A portrait that I have always found intriguing is this photo of a Turkish mousetrap salesman, taken by August Sander during the 1920’s in a post WW1 Germany.
Seated in a formal posture with a direct stare into the camera, the sitter has a serene, yet puzzled expression on his face, and I find myself attempting to empathise and understand him. Knowing his profession and noting his physical condition in the photo, I can’t help also being repulsed, imagining his day to day activities and hygienic complications.
August Sander spent much of his life documenting the people of Germany, choosing subjects from all levels of society, and giving them equal representation in his portraits.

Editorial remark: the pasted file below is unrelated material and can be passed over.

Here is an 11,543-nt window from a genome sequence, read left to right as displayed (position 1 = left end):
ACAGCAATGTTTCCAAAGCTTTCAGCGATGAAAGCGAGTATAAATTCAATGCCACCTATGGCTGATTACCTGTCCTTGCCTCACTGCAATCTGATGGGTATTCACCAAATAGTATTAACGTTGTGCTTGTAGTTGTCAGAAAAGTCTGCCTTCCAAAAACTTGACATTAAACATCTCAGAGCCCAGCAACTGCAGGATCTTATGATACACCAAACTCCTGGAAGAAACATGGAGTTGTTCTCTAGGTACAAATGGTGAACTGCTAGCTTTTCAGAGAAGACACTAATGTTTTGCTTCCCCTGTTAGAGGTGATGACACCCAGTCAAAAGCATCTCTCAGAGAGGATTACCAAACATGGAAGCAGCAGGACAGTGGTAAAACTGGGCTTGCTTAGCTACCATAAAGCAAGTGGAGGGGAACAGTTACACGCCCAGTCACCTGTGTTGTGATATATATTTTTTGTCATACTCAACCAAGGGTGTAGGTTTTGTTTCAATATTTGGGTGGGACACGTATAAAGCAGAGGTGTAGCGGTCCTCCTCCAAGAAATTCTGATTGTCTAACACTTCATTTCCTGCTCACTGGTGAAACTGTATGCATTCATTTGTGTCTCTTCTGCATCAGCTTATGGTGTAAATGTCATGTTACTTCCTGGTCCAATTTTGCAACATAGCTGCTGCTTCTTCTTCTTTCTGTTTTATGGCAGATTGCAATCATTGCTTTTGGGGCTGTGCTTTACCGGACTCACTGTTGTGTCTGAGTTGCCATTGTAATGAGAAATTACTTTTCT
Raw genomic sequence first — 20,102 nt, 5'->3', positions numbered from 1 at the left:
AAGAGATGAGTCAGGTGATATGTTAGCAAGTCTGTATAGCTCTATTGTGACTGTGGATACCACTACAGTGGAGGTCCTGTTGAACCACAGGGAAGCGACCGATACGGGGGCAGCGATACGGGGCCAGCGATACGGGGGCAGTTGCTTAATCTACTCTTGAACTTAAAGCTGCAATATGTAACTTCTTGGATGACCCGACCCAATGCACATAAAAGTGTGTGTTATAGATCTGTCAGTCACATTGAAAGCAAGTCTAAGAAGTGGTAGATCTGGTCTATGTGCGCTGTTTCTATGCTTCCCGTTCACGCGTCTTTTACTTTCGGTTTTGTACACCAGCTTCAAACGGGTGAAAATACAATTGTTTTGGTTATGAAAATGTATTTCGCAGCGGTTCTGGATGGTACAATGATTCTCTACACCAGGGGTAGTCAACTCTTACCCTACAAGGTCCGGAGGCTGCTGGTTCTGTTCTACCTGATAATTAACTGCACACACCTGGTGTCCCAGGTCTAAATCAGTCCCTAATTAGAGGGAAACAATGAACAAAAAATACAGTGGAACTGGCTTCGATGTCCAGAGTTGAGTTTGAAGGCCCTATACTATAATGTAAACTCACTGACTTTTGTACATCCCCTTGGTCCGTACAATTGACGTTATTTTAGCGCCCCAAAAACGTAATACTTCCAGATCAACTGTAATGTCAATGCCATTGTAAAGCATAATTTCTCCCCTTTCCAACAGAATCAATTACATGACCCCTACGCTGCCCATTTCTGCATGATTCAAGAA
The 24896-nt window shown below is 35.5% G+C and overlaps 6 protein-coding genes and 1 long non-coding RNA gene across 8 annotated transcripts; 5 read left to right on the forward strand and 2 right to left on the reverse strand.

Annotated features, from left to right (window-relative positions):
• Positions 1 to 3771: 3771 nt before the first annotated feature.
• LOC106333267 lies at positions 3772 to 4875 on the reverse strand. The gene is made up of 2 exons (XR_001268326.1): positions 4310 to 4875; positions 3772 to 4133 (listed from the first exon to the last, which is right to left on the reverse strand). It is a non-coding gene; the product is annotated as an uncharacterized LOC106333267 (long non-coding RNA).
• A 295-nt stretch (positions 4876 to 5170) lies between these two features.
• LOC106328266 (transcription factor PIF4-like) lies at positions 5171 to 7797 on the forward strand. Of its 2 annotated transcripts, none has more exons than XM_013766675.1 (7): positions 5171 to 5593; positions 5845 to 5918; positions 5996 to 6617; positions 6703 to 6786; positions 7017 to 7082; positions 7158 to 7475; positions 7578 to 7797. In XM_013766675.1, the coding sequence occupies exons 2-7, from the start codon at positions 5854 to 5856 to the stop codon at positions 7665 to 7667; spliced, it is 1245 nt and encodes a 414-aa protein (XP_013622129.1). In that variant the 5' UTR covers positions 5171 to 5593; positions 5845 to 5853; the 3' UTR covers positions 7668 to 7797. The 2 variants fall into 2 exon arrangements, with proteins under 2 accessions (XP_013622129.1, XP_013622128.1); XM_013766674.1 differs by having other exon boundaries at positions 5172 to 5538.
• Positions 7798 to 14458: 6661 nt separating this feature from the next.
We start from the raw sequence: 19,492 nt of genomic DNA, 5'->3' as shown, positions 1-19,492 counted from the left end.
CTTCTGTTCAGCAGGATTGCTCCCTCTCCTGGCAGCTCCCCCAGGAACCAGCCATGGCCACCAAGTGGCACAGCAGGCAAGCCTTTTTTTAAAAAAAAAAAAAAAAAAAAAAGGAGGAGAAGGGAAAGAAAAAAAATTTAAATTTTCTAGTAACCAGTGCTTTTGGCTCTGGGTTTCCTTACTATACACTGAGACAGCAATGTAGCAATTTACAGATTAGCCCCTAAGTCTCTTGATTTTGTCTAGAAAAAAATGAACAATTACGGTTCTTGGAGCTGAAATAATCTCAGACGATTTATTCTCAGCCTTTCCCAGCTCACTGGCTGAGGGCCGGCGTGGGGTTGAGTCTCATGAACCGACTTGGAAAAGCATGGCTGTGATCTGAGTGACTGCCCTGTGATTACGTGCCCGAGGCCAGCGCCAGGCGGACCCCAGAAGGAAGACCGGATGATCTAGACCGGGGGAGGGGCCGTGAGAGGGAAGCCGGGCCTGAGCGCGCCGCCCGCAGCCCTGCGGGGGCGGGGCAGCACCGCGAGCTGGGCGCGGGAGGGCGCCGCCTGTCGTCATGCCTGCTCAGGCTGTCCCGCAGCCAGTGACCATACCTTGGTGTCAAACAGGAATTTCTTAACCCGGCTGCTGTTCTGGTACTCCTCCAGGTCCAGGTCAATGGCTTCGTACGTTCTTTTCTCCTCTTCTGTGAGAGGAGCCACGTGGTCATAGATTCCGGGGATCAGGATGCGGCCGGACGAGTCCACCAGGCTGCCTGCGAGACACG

I try to remember this in my own work.
When I make a portrait, of course it is vital to recognise who the sitter is and what it is that they do, however more importantly, I try to connect with them on a human level to share a human experience so that future viewers of the portrait might connect with them, empathise, and try to relate.